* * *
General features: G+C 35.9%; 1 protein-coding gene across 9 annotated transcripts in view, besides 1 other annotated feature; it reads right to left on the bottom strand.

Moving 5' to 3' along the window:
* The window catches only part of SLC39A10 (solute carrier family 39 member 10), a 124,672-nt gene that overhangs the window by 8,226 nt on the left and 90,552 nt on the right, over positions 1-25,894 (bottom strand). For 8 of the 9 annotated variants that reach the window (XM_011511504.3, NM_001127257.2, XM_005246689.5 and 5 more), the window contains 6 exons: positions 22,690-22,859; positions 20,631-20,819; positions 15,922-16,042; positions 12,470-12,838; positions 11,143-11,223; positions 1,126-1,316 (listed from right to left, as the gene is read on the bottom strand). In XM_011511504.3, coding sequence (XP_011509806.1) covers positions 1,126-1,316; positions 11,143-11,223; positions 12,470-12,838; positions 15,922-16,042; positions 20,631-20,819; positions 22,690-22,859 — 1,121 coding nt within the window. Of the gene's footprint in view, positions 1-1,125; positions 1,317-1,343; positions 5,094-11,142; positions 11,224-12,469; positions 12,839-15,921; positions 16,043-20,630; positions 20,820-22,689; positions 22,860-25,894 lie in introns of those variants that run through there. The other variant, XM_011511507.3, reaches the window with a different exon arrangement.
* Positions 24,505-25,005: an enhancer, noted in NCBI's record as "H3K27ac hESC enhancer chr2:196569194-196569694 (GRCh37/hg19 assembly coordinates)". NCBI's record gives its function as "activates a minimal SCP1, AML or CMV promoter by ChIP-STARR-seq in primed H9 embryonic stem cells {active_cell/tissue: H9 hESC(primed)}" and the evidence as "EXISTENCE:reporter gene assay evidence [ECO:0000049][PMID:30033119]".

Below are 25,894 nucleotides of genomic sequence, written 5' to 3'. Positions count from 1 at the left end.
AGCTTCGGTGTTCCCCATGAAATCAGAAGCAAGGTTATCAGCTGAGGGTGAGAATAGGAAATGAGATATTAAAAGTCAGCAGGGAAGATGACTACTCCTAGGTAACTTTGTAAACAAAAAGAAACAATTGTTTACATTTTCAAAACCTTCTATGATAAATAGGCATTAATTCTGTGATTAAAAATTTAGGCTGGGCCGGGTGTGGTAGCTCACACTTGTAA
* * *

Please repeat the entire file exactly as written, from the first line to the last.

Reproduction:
General features: G+C 35.9%; 1 protein-coding gene across 9 annotated transcripts in view, besides 1 other annotated feature; it reads right to left on the bottom strand.

Moving 5' to 3' along the window:
* The window catches only part of SLC39A10 (solute carrier family 39 member 10), a 124,672-nt gene that overhangs the window by 8,226 nt on the left and 90,552 nt on the right, over positions 1-25,894 (bottom strand). For 8 of the 9 annotated variants that reach the window (XM_011511504.3, NM_001127257.2, XM_005246689.5 and 5 more), the window contains 6 exons: positions 22,690-22,859; positions 20,631-20,819; positions 15,922-16,042; positions 12,470-12,838; positions 11,143-11,223; positions 1,126-1,316 (listed from right to left, as the gene is read on the bottom strand). In XM_011511504.3, coding sequence (XP_011509806.1) covers positions 1,126-1,316; positions 11,143-11,223; positions 12,470-12,838; positions 15,922-16,042; positions 20,631-20,819; positions 22,690-22,859 — 1,121 coding nt within the window. Of the gene's footprint in view, positions 1-1,125; positions 1,317-1,343; positions 5,094-11,142; positions 11,224-12,469; positions 12,839-15,921; positions 16,043-20,630; positions 20,820-22,689; positions 22,860-25,894 lie in introns of those variants that run through there. The other variant, XM_011511507.3, reaches the window with a different exon arrangement.
* Positions 24,505-25,005: an enhancer, noted in NCBI's record as "H3K27ac hESC enhancer chr2:196569194-196569694 (GRCh37/hg19 assembly coordinates)". NCBI's record gives its function as "activates a minimal SCP1, AML or CMV promoter by ChIP-STARR-seq in primed H9 embryonic stem cells {active_cell/tissue: H9 hESC(primed)}" and the evidence as "EXISTENCE:reporter gene assay evidence [ECO:0000049][PMID:30033119]".

Below are 25,894 nucleotides of genomic sequence, written 5' to 3'. Positions count from 1 at the left end.
AGCTTCGGTGTTCCCCATGAAATCAGAAGCAAGGTTATCAGCTGAGGGTGAGAATAGGAAATGAGATATTAAAAGTCAGCAGGGAAGATGACTACTCCTAGGTAACTTTGTAAACAAAAAGAAACAATTGTTTACATTTTCAAAACCTTCTATGATAAATAGGCATTAATTCTGTGATTAAAAATTTAGGCTGGGCCGGGTGTGGTAGCTCACACTTGTAA